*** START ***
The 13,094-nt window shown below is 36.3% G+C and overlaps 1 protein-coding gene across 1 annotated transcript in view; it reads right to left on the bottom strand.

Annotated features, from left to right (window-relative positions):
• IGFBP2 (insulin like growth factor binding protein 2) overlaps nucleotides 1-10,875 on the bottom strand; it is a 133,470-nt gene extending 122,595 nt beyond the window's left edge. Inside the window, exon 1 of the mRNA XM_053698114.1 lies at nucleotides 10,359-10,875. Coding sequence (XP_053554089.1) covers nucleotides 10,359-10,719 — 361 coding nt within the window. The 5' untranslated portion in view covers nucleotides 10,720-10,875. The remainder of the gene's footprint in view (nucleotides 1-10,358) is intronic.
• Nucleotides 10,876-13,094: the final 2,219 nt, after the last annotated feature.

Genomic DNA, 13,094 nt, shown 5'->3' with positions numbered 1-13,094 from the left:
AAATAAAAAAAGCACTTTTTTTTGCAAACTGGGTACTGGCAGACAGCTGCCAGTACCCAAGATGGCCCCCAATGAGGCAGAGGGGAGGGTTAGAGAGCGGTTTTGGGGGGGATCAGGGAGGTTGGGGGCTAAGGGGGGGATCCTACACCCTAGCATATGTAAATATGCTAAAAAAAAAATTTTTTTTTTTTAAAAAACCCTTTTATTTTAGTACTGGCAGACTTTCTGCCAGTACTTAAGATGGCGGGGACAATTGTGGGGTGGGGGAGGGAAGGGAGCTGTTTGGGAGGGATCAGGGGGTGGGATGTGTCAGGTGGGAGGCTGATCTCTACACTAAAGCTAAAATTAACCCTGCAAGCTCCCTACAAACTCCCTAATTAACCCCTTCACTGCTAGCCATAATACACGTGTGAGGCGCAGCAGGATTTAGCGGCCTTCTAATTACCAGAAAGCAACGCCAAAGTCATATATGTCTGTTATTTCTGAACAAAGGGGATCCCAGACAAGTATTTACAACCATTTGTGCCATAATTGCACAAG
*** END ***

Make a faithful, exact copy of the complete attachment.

The 13,094-nt window shown below is 36.3% G+C and overlaps 1 protein-coding gene across 1 annotated transcript in view; it reads right to left on the bottom strand.

Annotated features, from left to right (window-relative positions):
• IGFBP2 (insulin like growth factor binding protein 2) overlaps nucleotides 1-10,875 on the bottom strand; it is a 133,470-nt gene extending 122,595 nt beyond the window's left edge. Inside the window, exon 1 of the mRNA XM_053698114.1 lies at nucleotides 10,359-10,875. Coding sequence (XP_053554089.1) covers nucleotides 10,359-10,719 — 361 coding nt within the window. The 5' untranslated portion in view covers nucleotides 10,720-10,875. The remainder of the gene's footprint in view (nucleotides 1-10,358) is intronic.
• Nucleotides 10,876-13,094: the final 2,219 nt, after the last annotated feature.

Genomic DNA, 13,094 nt, shown 5'->3' with positions numbered 1-13,094 from the left:
AAATAAAAAAAGCACTTTTTTTTGCAAACTGGGTACTGGCAGACAGCTGCCAGTACCCAAGATGGCCCCCAATGAGGCAGAGGGGAGGGTTAGAGAGCGGTTTTGGGGGGGATCAGGGAGGTTGGGGGCTAAGGGGGGGATCCTACACCCTAGCATATGTAAATATGCTAAAAAAAAAATTTTTTTTTTTTAAAAAACCCTTTTATTTTAGTACTGGCAGACTTTCTGCCAGTACTTAAGATGGCGGGGACAATTGTGGGGTGGGGGAGGGAAGGGAGCTGTTTGGGAGGGATCAGGGGGTGGGATGTGTCAGGTGGGAGGCTGATCTCTACACTAAAGCTAAAATTAACCCTGCAAGCTCCCTACAAACTCCCTAATTAACCCCTTCACTGCTAGCCATAATACACGTGTGAGGCGCAGCAGGATTTAGCGGCCTTCTAATTACCAGAAAGCAACGCCAAAGTCATATATGTCTGTTATTTCTGAACAAAGGGGATCCCAGACAAGTATTTACAACCATTTGTGCCATAATTGCACAAG